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PredPol featured in Forbes: Server And Protect

By Ellen Huet
Forbes Saff

(Photo above: PredPol turned an earthquake prediction model and years of policing data into a map of crime that’s about to take place. CEO Larry Samuels, left, hopes to bring the software to most major North American metro areas in 2015. Photo credit: Ethan Pines/Forbes)

Server And Protect: Predictive Policing Firm PredPol Promises To Map Crime Before It Happens

This story appears in the March 2, 2015 issue of Forbes.

Two or three times a day in almost 60 cities across America, thousands of police officers line up for roll call at the beginning of their shifts. They’re handed a marked-up map of their beat and told: Between calls, go to the little red boxes, each about half the size of a city block. The department’s crime analysts didn’t make these maps. They’re produced by PredPol, a “predictive policing” software program that shovels historical crime data through a proprietary algorithm and spits out the 10 to 20 spots most likely to see crime over the next shift. If patrol officers spend only 5% to 15% of their shift in those boxes, PredPol says, they’ll stop more crime than they would using their own knowledge.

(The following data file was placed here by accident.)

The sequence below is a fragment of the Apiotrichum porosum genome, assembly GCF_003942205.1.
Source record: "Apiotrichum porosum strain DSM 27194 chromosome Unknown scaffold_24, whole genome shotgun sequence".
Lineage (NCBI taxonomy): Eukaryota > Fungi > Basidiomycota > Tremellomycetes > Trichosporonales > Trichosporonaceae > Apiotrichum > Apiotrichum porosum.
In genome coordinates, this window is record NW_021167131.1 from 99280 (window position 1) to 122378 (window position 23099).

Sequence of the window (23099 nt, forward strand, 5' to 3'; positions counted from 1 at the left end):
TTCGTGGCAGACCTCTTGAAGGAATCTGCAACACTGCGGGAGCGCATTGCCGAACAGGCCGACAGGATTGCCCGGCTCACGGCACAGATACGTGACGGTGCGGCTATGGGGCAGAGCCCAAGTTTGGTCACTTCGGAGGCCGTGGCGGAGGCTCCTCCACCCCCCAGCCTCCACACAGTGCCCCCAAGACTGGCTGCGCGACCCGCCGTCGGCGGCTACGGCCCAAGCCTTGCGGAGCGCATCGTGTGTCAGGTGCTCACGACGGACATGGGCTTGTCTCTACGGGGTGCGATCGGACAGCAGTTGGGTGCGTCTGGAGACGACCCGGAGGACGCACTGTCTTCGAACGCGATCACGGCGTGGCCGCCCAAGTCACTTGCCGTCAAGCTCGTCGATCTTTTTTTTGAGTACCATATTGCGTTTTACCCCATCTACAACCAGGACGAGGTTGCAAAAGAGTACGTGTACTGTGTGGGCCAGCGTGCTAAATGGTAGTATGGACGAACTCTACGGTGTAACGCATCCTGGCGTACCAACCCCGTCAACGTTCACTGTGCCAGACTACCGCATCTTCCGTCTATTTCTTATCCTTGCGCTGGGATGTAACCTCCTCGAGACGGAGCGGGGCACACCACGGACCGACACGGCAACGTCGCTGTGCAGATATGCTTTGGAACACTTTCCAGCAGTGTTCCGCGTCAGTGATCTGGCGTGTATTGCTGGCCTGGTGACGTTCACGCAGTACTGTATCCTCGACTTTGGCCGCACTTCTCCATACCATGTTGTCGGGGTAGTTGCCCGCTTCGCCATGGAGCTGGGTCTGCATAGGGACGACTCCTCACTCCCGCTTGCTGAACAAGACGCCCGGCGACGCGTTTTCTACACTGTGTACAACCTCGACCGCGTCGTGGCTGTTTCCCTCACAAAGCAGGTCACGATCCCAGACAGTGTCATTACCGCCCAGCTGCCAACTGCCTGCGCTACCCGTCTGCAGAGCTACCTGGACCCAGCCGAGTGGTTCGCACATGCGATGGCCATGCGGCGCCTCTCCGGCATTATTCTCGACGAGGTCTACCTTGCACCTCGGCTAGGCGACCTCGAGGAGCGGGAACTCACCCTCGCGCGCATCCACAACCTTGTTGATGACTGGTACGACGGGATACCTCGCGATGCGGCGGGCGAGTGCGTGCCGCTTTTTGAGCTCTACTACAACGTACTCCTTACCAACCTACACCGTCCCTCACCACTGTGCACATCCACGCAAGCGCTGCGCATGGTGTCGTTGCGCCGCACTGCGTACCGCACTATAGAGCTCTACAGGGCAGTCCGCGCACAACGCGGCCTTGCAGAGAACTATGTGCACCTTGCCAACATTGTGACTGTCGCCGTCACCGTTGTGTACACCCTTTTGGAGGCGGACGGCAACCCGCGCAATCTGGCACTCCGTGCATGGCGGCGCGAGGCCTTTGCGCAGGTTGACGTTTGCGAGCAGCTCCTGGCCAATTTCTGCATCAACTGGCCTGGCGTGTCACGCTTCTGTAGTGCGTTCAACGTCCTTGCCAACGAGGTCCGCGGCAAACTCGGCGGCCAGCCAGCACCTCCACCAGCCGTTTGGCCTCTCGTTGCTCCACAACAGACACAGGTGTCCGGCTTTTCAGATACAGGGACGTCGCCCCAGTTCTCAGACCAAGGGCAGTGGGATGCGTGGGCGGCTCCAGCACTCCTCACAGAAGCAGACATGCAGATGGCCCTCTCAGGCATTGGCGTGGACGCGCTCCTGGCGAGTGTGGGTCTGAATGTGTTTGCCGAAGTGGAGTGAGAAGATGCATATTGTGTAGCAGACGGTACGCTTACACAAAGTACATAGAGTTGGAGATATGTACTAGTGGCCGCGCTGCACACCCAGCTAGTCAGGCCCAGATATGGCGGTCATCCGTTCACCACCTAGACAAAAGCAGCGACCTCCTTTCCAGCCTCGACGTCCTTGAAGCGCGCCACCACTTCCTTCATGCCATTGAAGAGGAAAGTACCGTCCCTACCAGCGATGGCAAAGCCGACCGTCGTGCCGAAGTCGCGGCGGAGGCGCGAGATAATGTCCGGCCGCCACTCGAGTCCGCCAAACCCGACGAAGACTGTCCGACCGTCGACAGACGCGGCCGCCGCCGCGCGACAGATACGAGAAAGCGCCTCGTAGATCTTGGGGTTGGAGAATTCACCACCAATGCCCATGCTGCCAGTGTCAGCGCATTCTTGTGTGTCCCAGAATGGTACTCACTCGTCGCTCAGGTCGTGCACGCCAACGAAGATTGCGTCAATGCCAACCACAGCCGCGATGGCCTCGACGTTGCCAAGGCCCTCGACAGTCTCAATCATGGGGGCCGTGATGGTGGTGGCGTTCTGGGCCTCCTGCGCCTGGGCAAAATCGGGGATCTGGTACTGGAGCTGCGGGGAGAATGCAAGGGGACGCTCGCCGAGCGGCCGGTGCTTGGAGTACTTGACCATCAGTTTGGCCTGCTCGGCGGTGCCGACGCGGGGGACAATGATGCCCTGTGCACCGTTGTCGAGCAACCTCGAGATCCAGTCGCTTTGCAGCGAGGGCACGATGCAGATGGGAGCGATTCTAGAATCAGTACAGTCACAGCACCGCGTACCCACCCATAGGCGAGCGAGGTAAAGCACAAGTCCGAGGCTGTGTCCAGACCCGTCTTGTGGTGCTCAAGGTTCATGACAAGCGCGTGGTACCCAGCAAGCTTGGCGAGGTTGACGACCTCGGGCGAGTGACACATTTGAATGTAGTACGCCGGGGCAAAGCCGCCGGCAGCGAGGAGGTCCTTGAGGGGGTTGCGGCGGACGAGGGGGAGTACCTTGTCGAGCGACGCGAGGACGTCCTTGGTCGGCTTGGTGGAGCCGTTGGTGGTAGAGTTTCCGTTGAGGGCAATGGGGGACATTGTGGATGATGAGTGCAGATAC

Police departments pay around $10,000 to $150,000 a year to gain access to these red boxes, having heard that other departments that do so have seen double-digit drops in crime. It’s impossible to know if PredPol prevents crime, since crime rates fluctuate, or to know the details of the software’s black-box algorithm, but budget-strapped police chiefs don’t care. Santa Cruz saw burglaries drop by 11% and robberies by 27% in the first year of using the software. “I’m not really concerned about the formulas,” said Atlanta Police Chief George Turner, who implemented the software in July 2013. “That’s not my business. My business is to fight crime in my city.”

To continue reading story: http://www.forbes.com/sites/ellenhuet/2015/02/11/predpol-predictive-policing/

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